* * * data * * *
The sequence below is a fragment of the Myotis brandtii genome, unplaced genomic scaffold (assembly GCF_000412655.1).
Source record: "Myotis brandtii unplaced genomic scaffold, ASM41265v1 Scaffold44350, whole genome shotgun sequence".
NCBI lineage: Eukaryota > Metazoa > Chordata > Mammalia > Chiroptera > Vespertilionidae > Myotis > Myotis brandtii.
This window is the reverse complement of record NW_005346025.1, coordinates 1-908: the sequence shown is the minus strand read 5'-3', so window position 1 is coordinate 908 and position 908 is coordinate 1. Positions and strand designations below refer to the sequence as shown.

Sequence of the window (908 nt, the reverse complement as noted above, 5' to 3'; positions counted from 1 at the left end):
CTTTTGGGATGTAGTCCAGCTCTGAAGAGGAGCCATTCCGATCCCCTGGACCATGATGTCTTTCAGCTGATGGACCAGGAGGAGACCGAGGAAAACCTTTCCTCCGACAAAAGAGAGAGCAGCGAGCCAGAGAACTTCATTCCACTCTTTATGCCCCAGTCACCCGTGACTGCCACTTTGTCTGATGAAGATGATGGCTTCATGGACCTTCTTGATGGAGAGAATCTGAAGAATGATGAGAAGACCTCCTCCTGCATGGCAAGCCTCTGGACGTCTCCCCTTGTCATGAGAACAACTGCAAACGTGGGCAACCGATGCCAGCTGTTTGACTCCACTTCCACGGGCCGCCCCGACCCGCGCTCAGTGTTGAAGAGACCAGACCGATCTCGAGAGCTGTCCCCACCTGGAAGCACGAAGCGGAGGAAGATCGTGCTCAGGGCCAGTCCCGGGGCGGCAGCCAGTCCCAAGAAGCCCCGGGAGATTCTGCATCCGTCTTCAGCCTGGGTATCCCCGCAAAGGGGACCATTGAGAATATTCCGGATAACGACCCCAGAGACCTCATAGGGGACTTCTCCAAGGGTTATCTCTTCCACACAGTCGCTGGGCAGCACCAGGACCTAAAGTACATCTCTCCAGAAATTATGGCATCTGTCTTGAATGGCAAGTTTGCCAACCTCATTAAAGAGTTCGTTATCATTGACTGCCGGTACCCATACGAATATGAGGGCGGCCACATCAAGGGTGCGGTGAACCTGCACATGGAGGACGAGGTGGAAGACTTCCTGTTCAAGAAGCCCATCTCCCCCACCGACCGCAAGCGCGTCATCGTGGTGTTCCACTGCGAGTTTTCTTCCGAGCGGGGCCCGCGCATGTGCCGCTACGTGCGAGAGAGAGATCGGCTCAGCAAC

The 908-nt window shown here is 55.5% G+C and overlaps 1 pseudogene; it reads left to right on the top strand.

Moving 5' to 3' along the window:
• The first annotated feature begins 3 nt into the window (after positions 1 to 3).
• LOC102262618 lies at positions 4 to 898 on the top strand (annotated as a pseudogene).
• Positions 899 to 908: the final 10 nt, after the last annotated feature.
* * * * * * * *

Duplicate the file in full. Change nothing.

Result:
The sequence below is a fragment of the Myotis brandtii genome, unplaced genomic scaffold (assembly GCF_000412655.1).
Source record: "Myotis brandtii unplaced genomic scaffold, ASM41265v1 Scaffold44350, whole genome shotgun sequence".
NCBI lineage: Eukaryota > Metazoa > Chordata > Mammalia > Chiroptera > Vespertilionidae > Myotis > Myotis brandtii.
This window is the reverse complement of record NW_005346025.1, coordinates 1-908: the sequence shown is the minus strand read 5'-3', so window position 1 is coordinate 908 and position 908 is coordinate 1. Positions and strand designations below refer to the sequence as shown.

Sequence of the window (908 nt, the reverse complement as noted above, 5' to 3'; positions counted from 1 at the left end):
CTTTTGGGATGTAGTCCAGCTCTGAAGAGGAGCCATTCCGATCCCCTGGACCATGATGTCTTTCAGCTGATGGACCAGGAGGAGACCGAGGAAAACCTTTCCTCCGACAAAAGAGAGAGCAGCGAGCCAGAGAACTTCATTCCACTCTTTATGCCCCAGTCACCCGTGACTGCCACTTTGTCTGATGAAGATGATGGCTTCATGGACCTTCTTGATGGAGAGAATCTGAAGAATGATGAGAAGACCTCCTCCTGCATGGCAAGCCTCTGGACGTCTCCCCTTGTCATGAGAACAACTGCAAACGTGGGCAACCGATGCCAGCTGTTTGACTCCACTTCCACGGGCCGCCCCGACCCGCGCTCAGTGTTGAAGAGACCAGACCGATCTCGAGAGCTGTCCCCACCTGGAAGCACGAAGCGGAGGAAGATCGTGCTCAGGGCCAGTCCCGGGGCGGCAGCCAGTCCCAAGAAGCCCCGGGAGATTCTGCATCCGTCTTCAGCCTGGGTATCCCCGCAAAGGGGACCATTGAGAATATTCCGGATAACGACCCCAGAGACCTCATAGGGGACTTCTCCAAGGGTTATCTCTTCCACACAGTCGCTGGGCAGCACCAGGACCTAAAGTACATCTCTCCAGAAATTATGGCATCTGTCTTGAATGGCAAGTTTGCCAACCTCATTAAAGAGTTCGTTATCATTGACTGCCGGTACCCATACGAATATGAGGGCGGCCACATCAAGGGTGCGGTGAACCTGCACATGGAGGACGAGGTGGAAGACTTCCTGTTCAAGAAGCCCATCTCCCCCACCGACCGCAAGCGCGTCATCGTGGTGTTCCACTGCGAGTTTTCTTCCGAGCGGGGCCCGCGCATGTGCCGCTACGTGCGAGAGAGAGATCGGCTCAGCAAC

The 908-nt window shown here is 55.5% G+C and overlaps 1 pseudogene; it reads left to right on the top strand.

Moving 5' to 3' along the window:
• The first annotated feature begins 3 nt into the window (after positions 1 to 3).
• LOC102262618 lies at positions 4 to 898 on the top strand (annotated as a pseudogene).
• Positions 899 to 908: the final 10 nt, after the last annotated feature.